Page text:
Emma smiles as she lays in bed after waking up. She’s always a cheerful person, but for the third day she says she has a headache, and Emma is not one to feign or exaggerate symptoms.
Somewhat impulsively, I decide to take her temperature. I don’t really think anything is wrong except a little sleep depravation and maybe a little too much sun.
It’s a good thing I did. She’s running a 103 fever. Shit.
My medical kit
We’ve been fortunate on our travels that no one has gotten severely sick in a long time. In 2005, Emma and I were both pretty sick with a stomach illness in Ixtapa, Mexico. But that was at a resort and there was little consequence except discomfort.
Our time will come, however. One can’t avoid the gods forever. China has a reputation for being difficult for Westerners that need medicine or medical attention, mostly because of the language barrier. But there can be long waits and high costs too, I’ve read.
So I packed a larger-than-usual first aid/medicine kit, including a thermometer, antibiotics and a solid mix of medicine a family might need on a trip. (I have the list somewhere and will post it sometime.)
I’m grateful for it today. Emma is pretty weak. I give her some Advil and Tylenol to start. If it keeps up we’ll start antibiotics tomorrow.
A day at the hotel.
We cancel everything except our evening event, the Tang Dynasty dinner and dance show. We were going to go to the Shanxii museum and the big Pagoda today, but I guess those will have to wait for the next time we are in Xi’an.
Emma and Lily watch films all morning. I always bring a lot of digital movies that they can watch on the computer. There is always a film we remember from each trip because they watched it so many times. In Morocco it was Hairspray. In Peru, it was Ice Age 3. This time Lily is watching Bratz, the movie, over and over.
Today I insist that Emma watch E.T. She has always resisted watching it, because it’s such an old movie and she doesn’t trust me. But I know she’ll like it. Sure enough, she’s weeping at the end and cheering when E.T. gets away.
Trish sleeps for three hours in the middle of the day. I guess she is tired too. Lily and I go out in the middle of the day to get lunch at KFC. It’s our second time eating there in 24 hours, but it’s the easiest place to get French fries, which is all Emma wants to eat right now.
Lily and I cross the square in front of the Big Goose Pagoda. The sun is hot and the pollution is heavy outside at midday. There is another water fountain music performance, identical to the one we went to last night.
KFC has mostly the same menu as in the US, not that we go there a lot. Although there is an interesting ice cream dessert topping that appears to have different kinds of beans in it.
After we eat, Emma, Lily and Trish go downstairs to the massage place and get massages in the afternoon. Emma seems to be doing okay, although she is definitely sluggish. She likes the foot massage, as does Lily. The masseuse cracks up at Lily’s tiny legs.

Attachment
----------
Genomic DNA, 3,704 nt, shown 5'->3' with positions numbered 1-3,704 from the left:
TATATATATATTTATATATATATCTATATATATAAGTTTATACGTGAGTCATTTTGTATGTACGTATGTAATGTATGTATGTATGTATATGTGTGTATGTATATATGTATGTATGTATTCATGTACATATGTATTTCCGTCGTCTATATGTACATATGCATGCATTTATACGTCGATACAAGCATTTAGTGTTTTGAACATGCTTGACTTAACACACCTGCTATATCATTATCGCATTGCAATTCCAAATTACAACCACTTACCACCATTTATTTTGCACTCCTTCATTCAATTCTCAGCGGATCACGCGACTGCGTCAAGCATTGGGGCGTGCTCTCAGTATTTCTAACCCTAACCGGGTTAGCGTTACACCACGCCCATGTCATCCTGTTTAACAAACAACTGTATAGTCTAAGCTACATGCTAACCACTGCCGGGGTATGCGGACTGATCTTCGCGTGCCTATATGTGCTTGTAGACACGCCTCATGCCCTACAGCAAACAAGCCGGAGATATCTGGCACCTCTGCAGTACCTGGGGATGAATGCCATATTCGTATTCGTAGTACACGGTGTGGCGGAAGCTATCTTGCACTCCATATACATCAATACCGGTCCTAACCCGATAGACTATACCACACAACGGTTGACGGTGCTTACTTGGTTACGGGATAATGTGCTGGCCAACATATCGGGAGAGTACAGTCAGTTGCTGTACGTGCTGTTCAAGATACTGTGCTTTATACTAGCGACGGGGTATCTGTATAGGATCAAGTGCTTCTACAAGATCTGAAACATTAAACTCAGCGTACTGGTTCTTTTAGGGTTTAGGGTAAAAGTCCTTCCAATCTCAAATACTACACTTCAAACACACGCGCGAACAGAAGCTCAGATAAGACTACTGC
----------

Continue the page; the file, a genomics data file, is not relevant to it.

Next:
While Europe was recovering from the dissolution of the Roman Empire and beginning the long period referred to as the Dark Ages, China enjoyed it’s pinnacle of ‘modern’ civilization – a golden age of cosmopolitan culture.
The Tang’s (pronounced more like Tong) capital was Xi’an (Cheng’an in those days) which was the most populated city in the world at the time. China’s ability to grow massive population safely (80 million toward the end of the period) was a massive military, political and economic advantage they used to fend off the Mongols, retain control of the Silk road and extend Chinese civilization to Japan, Korea and Vietnam.
The Tang continued and expanded the concept of professional burocracy, adopted Buddihsm and promoted some of the greatest poets and artists in Chinese history. The Tang period is akin to the renaissance in Europe.
Dumplings commemorate the Tang dynasty.
And so with some embarrassment, we are attending a cheesy music and dance show called “Tang Dynasty” that is supposed to commemorate the greatness of the Tang with a one hour show where they serve goofy dumplings in the shape of the animal the mashed meat is made from.
These ‘Tang Dynasty” shows are a staple for tour groups in Xi’an and are conducted in English and Chinese. They are expensive, almost $50 a person, and are so popular that there are now multiple ‘Tang Dynasty” shows one can go to. Some people on trip advisor say the original is the best, but this might be splitting hairs. I’m pretty sure we are at a knock-off version tonight.
You can order a 6 course Chinese meal, a dumpling meal with 10 different kinds or a show-only ticket. We read that the dinner tickets come with better seats, and that seems to be true. Large tour groups fill the large tables in front. We are at the front of a distant balcony.
Lily falls asleep immediately and Emma shortly thereafter. It’s not great. The only thing of interest are the costumes and the live music. The dancing, as Trish points out, is mostly twirling. She likes it however, because she loves dance. For the money I would not recommend the Tang Dynasty dinner.
We discover on our way out that we (apparently) did not secure a return taxi as part of this deal. And we forgot to get a hotel card with directions in Chinese – a big mistake in China! I know our hotel is close to the Shanxii museum and direct the driver there, so it’s not a big deal. But the drivers in China really don’t speak a word on English, even the major sites and hotel names.
Hopefully Emma is feeling better tomorrow. We fly to Dunhuang, far up the silk road toward Central Asia and have a big few days ahead of us before we go to Beijing for a week on Monday.